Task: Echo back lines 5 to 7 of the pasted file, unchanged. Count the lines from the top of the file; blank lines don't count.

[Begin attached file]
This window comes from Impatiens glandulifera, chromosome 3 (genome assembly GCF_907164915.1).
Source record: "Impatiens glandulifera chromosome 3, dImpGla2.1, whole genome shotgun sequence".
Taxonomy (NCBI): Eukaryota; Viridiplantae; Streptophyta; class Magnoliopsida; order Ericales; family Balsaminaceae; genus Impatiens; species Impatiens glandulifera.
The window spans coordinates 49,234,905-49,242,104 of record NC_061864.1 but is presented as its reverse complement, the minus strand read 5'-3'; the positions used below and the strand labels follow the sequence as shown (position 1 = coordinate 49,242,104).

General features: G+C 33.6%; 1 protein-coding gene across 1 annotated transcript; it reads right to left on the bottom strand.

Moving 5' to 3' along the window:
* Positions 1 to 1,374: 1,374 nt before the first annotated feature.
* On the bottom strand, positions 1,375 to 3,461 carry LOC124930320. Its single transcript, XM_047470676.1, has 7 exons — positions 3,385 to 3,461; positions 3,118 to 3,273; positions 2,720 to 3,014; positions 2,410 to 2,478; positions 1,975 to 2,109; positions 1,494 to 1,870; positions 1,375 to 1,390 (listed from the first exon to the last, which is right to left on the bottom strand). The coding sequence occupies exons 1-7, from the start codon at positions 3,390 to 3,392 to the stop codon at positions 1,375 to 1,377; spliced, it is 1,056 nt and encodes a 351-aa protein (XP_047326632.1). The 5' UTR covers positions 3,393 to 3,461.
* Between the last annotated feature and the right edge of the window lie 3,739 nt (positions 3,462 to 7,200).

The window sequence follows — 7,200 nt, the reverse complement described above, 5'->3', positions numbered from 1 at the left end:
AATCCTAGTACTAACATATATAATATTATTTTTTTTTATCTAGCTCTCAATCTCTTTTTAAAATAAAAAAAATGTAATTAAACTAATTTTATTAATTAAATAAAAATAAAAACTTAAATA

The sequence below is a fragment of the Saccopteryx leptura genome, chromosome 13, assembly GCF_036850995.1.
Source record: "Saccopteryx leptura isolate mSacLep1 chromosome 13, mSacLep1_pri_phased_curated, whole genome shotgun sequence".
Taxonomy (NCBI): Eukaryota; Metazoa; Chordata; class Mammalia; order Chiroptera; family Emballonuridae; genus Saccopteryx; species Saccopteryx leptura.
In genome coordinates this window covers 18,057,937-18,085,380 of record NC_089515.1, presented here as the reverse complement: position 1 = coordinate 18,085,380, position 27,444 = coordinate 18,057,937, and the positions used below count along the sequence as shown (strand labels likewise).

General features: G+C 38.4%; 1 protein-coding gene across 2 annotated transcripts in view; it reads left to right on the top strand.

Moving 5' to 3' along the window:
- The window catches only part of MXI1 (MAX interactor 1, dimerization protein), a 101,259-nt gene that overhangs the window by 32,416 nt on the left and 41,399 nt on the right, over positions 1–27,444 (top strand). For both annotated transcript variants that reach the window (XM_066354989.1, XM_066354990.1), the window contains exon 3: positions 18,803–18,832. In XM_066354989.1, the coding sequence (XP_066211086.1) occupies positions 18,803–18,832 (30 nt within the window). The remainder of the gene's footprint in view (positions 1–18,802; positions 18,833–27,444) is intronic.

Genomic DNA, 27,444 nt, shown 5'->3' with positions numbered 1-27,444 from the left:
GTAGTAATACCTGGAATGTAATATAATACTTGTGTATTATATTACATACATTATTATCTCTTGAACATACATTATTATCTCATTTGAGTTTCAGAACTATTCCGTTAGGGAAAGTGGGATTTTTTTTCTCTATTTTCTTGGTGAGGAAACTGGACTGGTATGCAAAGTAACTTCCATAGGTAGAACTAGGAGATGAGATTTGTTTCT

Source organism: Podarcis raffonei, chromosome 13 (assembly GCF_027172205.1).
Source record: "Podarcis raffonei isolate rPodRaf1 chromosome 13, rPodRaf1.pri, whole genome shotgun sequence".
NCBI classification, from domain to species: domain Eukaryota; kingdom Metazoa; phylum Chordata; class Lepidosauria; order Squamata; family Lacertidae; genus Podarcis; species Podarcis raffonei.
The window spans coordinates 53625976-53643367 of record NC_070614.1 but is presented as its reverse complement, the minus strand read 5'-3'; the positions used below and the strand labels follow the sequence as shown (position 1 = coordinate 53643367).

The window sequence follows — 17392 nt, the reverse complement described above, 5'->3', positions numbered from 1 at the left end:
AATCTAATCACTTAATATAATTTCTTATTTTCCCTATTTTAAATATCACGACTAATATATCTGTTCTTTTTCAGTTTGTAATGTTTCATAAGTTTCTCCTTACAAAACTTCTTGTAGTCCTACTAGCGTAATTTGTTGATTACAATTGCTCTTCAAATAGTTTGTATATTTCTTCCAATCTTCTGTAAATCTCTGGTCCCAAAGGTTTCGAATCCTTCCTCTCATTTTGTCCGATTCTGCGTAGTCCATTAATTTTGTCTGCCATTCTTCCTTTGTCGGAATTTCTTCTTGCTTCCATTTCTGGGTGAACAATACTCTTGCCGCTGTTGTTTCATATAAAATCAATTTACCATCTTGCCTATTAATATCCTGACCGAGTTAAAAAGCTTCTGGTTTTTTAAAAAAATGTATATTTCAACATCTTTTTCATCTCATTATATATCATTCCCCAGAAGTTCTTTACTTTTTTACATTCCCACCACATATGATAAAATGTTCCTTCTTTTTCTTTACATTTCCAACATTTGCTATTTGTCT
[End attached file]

General features: G+C 33.6%; 1 protein-coding gene across 1 annotated transcript; it reads right to left on the bottom strand.

Moving 5' to 3' along the window:
* Positions 1 to 1,374: 1,374 nt before the first annotated feature.